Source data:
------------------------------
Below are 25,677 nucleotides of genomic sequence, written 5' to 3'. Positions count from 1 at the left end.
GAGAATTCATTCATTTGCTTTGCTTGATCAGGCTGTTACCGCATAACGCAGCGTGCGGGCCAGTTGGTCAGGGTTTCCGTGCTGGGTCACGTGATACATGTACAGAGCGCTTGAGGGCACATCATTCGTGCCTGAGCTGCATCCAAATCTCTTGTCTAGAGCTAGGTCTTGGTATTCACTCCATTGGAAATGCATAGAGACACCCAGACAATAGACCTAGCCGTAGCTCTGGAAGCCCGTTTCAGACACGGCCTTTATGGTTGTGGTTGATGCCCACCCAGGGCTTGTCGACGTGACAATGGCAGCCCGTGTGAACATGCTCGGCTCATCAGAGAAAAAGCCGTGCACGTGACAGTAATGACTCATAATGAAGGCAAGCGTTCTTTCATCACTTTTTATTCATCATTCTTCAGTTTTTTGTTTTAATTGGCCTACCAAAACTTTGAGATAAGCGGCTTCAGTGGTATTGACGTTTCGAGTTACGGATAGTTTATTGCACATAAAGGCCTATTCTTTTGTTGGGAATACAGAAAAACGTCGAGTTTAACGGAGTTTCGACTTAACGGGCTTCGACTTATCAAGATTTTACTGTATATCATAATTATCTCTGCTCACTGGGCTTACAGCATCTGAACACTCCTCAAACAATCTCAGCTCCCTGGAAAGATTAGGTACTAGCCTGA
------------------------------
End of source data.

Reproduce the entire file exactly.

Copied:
Below are 25,677 nucleotides of genomic sequence, written 5' to 3'. Positions count from 1 at the left end.
GAGAATTCATTCATTTGCTTTGCTTGATCAGGCTGTTACCGCATAACGCAGCGTGCGGGCCAGTTGGTCAGGGTTTCCGTGCTGGGTCACGTGATACATGTACAGAGCGCTTGAGGGCACATCATTCGTGCCTGAGCTGCATCCAAATCTCTTGTCTAGAGCTAGGTCTTGGTATTCACTCCATTGGAAATGCATAGAGACACCCAGACAATAGACCTAGCCGTAGCTCTGGAAGCCCGTTTCAGACACGGCCTTTATGGTTGTGGTTGATGCCCACCCAGGGCTTGTCGACGTGACAATGGCAGCCCGTGTGAACATGCTCGGCTCATCAGAGAAAAAGCCGTGCACGTGACAGTAATGACTCATAATGAAGGCAAGCGTTCTTTCATCACTTTTTATTCATCATTCTTCAGTTTTTTGTTTTAATTGGCCTACCAAAACTTTGAGATAAGCGGCTTCAGTGGTATTGACGTTTCGAGTTACGGATAGTTTATTGCACATAAAGGCCTATTCTTTTGTTGGGAATACAGAAAAACGTCGAGTTTAACGGAGTTTCGACTTAACGGGCTTCGACTTATCAAGATTTTACTGTATATCATAATTATCTCTGCTCACTGGGCTTACAGCATCTGAACACTCCTCAAACAATCTCAGCTCCCTGGAAAGATTAGGTACTAGCCTGA